Vulnerability #2: Failed Transactions

The issue that is in part responsible for failed transactions – and failed transactions are a no-go for any payment solution that wants to scale globally – is the lack of insight into liquidity in channels. In the context of Lightning nodes, liquidity means the ability to move funds.

When it comes to liquidity, the existing tooling for the Lightning Network is not very sophisticated. While there is a clear map of channels, the amount of BTC in a channel isn’t mapped out. This means that, especially for higher transaction amounts, the chance of a failed transaction increases. The 99.7% transaction success quoted above by River, depends on a skilled implementation and operational overhead. The maintenance of a Lightning node and associated liquidity management ask for significant efforts and resources, which can be prohibitive for businesses. This cycles back to the earlier point of usability.

The Solution to Liquidity/Failed Transactions and Usability

As mentioned, for companies that want to adopt Lightning it can be counterintuitive and hard to get a node going. It requires locking liquidity, finding nodes to connect to, and ensuring inbound liquidity for receiving payments. 

The company Lightspark has come up with an enterprise solution that improves usability and solves liquidity issues. I mention Lightspark not because it sponsors me (I wish) but because its founder David Marcus is no other than the former president of Paypal.


The founder of Lightspark points to the fact that you could ask a random stranger for his email address and send him a message on the spot. But money? Maybe if he lives in the same country and/or uses the same payment app. Lightspark wants to solve this, both for individuals and for businesses.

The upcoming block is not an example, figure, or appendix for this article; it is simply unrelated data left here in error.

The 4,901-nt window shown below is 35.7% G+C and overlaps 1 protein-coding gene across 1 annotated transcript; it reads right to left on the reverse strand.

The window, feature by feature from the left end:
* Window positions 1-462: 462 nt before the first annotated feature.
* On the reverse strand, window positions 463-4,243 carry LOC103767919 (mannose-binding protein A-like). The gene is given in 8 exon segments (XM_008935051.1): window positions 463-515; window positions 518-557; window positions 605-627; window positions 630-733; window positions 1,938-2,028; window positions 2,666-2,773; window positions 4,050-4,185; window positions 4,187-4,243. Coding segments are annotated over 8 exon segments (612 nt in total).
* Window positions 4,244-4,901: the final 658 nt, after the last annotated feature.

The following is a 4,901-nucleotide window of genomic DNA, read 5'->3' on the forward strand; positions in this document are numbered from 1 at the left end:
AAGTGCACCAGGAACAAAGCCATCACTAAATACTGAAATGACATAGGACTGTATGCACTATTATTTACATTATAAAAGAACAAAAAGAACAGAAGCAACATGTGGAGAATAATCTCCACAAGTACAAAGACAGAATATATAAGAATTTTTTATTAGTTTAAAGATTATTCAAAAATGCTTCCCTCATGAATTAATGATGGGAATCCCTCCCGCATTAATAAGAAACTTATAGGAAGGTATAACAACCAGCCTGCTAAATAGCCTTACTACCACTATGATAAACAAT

Lightspark payment example
Screenshot of payment provided by Lightspark

Note in the screenshot that Lightspark puts up an example in which it gets dollars across and converts these to MXN (Mexican peso). So, no BTC involved? Well, BTC is involved. The Lightning network is in this case only used as data rails for value, sent in BTC – but these sats can be converted on either end. This is also the way that Jack Mallers’ app Strike works, by the way.

The sent-to and from addresses in the above example are called: UMAs (Universal Money Addresses). They are like email addresses but for money. The UMA standard is open source and global. Anyone can send and receive money in any fiat or cryptocurrency using their favorite wallet, exchange, or bank. Lightspark has integrated this standard to combine human-readable Lightning Addresses with real-time, global payment rails. It extends the capabilities of Lightning to add support for compliance and fiat currencies.

(Currently, stablecoins on Lightning are another interesting development. This is technically fundamentally different from the above dollar example. Why? Because the stablecoins will travel tokenized on Lightning rails.)

Lightspark Predict

Lightspark Predict is a pillar of Lightspark and it solves the mentioned liquidity problem. Lightspark Predict generates a map of the entire Lightning network in terms of where the liquidity is, how good or bad the latency is, uptime, etcetera. With this data set it can apply liquidity where needed for Lightspark customers. This makes large transactions on Lightning possible. And the user doesn’t need to worry about it, it’s taken care of by Lightspark.